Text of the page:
FAQContact usTerms of servicePrivacy Policy

Researchers develop taxonomy of falls by stroke patients

Wednesday March 5, 2014
Printer Icon
line
Select Text Size: Zoom In Zoom Out
line
Comment
Share this Nurse.com Article
rss feed
Researchers were able to group falls in an inpatient stroke rehabilitation ward into seven categories based on patient characteristics and outcomes, according to a recent article.

The investigators with the Princess Margaret Hospital and the University of Otago, both in Christchurch, New Zealand, designed their study to develop a practical taxonomy of falls that would help clinicians choose fall-prevention strategies. For their study, which was published in the February issue of the journal Clinical Rehabilitation, the researchers retrospectively reviewed falls during a 21-month period in a 23-bed inpatient stroke rehab unit. They also collected data on each patient’s level of functioning at the time of the fall and information from admission and discharge.

They found 241 falls occurred in 122 patients during the study period, and 81% of falls (196 total) happened around the bed. Fifty-four patients experienced toileting-related falls, according to the research. In other locations, such as the dining room, hallways and therapy room, falls were less common.

Ninety-five percent (116) of those who fell had been identified as high-risk and had fall-prevention strategies enacted before their falls. Three falls resulted in major injury, such as fracture, dislocation, head injury or a laceration requiring sutures. No injuries occurred in 73% of the falls.

The researchers identified a taxonomy with seven types of falls with different, but overlapping, patient characteristics at the time of the fall and different outcomes.

One, which they called “I’m giving it a go,” was different from the other types, and the researchers noted it was associated with better functioning at the time of the fall and better outcomes. This fall occurred when the patient was doing an activity that matched or nearly matched with their mobility status. Also, this fall could occur during an activity listed as a rehabilitation goal for the patient, or one the patient has previously been successful doing. This category includes falls during a physical or occupational therapy session.

The researchers defined six other fall categories including:

• “I’m new here,” in which falls occur within a week of arriving at the stroke rehab unit. The patient does not have any other acute illness, but often is disoriented by the new environment.

• “I’m sick,” which covers falls that occur while a patient has an acute concurrent illness, including delirium, and the illness contributes to the fall.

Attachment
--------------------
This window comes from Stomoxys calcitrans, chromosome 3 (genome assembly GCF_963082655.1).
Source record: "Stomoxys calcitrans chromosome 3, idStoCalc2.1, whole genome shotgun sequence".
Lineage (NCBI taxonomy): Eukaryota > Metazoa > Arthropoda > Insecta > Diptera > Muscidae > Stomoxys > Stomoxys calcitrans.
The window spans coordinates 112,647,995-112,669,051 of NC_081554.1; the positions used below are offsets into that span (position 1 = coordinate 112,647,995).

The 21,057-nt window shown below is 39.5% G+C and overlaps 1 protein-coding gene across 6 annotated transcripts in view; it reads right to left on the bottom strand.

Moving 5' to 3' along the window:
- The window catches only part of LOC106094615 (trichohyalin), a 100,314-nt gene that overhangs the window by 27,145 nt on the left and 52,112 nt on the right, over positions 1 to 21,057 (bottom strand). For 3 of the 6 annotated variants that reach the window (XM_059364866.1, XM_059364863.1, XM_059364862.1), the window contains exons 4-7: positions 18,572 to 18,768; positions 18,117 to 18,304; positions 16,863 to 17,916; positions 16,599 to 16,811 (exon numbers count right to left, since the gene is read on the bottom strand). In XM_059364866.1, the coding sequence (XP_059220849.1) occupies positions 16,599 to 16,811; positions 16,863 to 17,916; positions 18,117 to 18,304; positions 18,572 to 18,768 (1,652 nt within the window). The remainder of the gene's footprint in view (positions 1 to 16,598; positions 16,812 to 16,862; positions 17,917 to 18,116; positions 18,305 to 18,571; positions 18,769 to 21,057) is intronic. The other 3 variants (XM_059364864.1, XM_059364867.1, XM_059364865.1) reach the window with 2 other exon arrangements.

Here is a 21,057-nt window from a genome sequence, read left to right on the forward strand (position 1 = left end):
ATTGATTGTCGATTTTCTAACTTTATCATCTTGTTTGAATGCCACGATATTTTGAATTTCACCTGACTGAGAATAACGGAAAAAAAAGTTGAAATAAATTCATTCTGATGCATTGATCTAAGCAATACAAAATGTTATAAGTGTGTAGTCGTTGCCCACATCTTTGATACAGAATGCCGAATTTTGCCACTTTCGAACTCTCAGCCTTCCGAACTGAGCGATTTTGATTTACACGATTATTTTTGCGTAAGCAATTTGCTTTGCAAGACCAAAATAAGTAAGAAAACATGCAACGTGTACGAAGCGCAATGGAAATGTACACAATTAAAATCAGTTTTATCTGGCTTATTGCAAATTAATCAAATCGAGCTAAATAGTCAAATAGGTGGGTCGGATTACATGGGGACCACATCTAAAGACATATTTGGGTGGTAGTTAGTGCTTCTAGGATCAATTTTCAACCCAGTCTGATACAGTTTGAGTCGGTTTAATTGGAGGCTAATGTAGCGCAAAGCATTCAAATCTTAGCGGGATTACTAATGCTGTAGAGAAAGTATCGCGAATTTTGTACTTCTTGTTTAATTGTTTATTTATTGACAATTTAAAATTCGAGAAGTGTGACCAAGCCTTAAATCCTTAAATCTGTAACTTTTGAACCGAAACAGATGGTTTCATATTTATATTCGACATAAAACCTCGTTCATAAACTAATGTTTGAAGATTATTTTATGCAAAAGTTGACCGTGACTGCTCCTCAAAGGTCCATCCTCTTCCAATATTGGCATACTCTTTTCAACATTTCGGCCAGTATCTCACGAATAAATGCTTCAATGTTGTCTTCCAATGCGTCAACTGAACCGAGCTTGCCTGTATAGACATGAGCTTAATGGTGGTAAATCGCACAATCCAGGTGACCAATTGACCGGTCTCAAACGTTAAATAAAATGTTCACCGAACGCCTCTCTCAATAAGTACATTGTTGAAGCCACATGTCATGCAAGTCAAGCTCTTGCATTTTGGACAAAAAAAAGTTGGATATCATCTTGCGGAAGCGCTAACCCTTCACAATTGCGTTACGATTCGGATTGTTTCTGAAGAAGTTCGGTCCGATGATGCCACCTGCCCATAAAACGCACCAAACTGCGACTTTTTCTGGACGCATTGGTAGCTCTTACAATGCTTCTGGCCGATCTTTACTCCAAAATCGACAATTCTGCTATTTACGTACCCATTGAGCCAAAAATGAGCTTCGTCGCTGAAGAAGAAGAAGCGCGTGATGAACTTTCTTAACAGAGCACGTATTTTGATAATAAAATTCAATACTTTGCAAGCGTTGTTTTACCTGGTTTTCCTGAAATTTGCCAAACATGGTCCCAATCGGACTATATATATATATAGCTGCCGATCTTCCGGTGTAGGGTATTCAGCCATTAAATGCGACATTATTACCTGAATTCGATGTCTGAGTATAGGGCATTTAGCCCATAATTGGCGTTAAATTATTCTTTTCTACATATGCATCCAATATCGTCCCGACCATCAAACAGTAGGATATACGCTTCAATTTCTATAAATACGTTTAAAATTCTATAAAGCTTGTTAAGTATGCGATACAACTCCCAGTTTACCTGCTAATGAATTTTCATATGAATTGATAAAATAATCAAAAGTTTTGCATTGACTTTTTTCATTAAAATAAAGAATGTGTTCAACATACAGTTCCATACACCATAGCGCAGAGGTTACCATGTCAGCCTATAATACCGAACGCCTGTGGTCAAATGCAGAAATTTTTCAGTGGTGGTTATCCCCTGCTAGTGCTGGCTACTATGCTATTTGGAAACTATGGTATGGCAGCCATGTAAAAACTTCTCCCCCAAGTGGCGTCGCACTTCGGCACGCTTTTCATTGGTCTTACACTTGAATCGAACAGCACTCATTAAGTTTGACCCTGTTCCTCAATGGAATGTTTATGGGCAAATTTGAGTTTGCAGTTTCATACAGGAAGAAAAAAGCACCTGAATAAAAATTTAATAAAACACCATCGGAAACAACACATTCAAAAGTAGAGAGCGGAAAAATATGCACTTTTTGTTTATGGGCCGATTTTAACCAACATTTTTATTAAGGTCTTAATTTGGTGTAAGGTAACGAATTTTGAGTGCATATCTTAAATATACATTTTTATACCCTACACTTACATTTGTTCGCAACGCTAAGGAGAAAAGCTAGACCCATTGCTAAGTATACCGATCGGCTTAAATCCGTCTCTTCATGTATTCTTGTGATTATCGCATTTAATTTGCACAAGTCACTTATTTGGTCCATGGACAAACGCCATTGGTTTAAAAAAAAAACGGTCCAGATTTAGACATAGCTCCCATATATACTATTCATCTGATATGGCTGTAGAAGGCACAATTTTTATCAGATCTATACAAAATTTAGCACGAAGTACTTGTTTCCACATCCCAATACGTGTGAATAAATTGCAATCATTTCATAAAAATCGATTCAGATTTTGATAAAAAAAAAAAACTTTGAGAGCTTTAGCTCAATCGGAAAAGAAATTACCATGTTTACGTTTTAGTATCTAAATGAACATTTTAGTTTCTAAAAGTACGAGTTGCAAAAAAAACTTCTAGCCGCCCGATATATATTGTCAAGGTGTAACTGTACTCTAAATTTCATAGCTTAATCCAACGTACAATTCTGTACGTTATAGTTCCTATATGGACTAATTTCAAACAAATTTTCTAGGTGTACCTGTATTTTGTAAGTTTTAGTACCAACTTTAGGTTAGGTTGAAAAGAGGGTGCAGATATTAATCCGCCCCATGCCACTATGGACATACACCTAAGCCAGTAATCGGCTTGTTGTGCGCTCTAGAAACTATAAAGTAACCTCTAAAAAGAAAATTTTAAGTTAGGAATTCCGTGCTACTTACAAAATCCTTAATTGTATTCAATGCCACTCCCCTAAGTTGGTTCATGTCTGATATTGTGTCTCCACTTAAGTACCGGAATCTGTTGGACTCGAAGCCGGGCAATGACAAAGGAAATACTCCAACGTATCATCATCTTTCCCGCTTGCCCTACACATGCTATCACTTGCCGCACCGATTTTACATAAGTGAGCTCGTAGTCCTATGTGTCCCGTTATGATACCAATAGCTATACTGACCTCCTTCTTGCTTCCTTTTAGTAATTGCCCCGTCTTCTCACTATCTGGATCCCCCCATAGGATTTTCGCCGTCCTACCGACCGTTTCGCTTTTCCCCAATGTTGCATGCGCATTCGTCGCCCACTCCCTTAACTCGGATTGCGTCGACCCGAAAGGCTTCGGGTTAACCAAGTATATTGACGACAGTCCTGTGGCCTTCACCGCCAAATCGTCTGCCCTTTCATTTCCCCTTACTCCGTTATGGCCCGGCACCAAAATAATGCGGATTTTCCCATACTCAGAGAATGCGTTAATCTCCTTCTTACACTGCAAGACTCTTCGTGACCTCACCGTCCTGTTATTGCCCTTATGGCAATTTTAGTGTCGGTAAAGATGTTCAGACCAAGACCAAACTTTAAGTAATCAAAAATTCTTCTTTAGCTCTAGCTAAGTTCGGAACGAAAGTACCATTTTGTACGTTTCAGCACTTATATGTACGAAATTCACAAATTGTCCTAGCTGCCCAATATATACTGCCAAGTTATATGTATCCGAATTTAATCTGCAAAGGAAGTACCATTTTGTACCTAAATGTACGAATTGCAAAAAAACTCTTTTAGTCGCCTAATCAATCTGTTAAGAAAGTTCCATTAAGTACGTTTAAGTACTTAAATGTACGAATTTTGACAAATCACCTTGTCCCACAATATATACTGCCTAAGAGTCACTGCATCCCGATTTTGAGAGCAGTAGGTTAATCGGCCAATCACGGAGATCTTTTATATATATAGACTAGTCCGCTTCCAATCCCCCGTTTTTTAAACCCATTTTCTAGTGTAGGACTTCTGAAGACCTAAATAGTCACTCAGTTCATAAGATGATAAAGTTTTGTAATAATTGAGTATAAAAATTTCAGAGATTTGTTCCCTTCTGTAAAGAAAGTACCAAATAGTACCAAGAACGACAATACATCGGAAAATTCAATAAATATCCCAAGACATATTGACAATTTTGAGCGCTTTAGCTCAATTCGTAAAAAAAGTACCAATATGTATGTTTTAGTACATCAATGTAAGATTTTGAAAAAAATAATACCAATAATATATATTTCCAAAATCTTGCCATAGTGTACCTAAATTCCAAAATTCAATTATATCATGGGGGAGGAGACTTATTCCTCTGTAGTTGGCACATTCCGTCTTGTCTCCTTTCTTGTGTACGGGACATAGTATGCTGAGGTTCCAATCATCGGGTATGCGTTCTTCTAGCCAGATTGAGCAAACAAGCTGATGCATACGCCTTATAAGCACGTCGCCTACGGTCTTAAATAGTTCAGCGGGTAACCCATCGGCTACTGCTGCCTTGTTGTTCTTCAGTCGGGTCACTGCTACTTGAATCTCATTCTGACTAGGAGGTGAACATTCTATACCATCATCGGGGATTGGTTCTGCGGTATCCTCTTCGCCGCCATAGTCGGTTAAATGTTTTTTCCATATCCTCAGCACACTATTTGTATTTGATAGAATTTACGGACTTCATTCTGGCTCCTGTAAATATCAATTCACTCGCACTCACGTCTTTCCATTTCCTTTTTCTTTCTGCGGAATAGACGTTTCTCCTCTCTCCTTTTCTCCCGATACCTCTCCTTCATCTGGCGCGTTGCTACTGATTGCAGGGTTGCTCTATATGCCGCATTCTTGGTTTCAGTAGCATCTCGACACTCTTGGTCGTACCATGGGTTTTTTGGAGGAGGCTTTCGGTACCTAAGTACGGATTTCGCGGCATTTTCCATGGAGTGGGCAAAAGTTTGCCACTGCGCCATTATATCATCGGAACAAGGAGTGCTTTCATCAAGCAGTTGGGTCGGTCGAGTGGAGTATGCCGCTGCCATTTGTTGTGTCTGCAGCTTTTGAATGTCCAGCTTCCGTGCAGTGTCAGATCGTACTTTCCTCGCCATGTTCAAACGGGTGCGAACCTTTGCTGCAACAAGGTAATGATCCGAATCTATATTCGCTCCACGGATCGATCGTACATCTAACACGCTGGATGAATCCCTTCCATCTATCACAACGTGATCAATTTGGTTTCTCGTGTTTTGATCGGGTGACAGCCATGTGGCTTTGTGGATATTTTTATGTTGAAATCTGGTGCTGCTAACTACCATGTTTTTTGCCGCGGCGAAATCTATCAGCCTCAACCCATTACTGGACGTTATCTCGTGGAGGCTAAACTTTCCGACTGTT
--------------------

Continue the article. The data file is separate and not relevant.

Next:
• “I shouldn’t have,” in which the patient fell while attempting an activity beyond the patient’s mobility capacity.

• “It’s the meds” falls occur as a direct result of medications prescribed to the patient.

• “It wasn’t me” falls are outside of the patient’s control. These can include the patient being left unattended incorrectly, incorrect mobilization by a staff member, or environmental causes such as water on the floor or uneven carpet.

• “I’m very dependent” falls happen because of the patient’s high level of physical dependency on others for basic tasks, including those who need help with rolling, have poor sitting balance and need hoist transfers or a two-person transfer. This also includes patients with severe spatial difficulties who roll out of bed.

The researchers suggest each group of patients might need different fall-prevention strategies. Patients who suffered “I’m giving it a go” falls were more likely to have positive outcomes of returning home, walking independently and having higher functional abilities, according to the study.

“Some falls … may be a necessary part of calculated risk taking inherent in rehabilitation,” the authors wrote. “Unnecessarily restricting their attempts at independence may compromise their longer-term goals of independence.”

Patients who experienced “I’m dependent” falls were more likely to have poor FIM scores on discharge and to be discharged to institutionalized care. These patients were highly dependent on staff for mobility and had a high rate of urinary and fecal incontinence and visuospatial problems. It was unclear whether these patients’ outcomes were because of the severity of their strokes or influenced by their falls, the authors wrote.

Patients in the “I shouldn’t have” category had a higher proportion of recurring falls (65%) and were frequently described in documentation as “impulsive.” Outcomes for this group fell in a wide range from positive to poor.

Abstract: http://cre.sagepub.com/content/28/2/183.abstract

To see what else is trending in Stroke, visit www.Nurse.com/Stroke.


Send comments to editor@nurse.com or post comments below.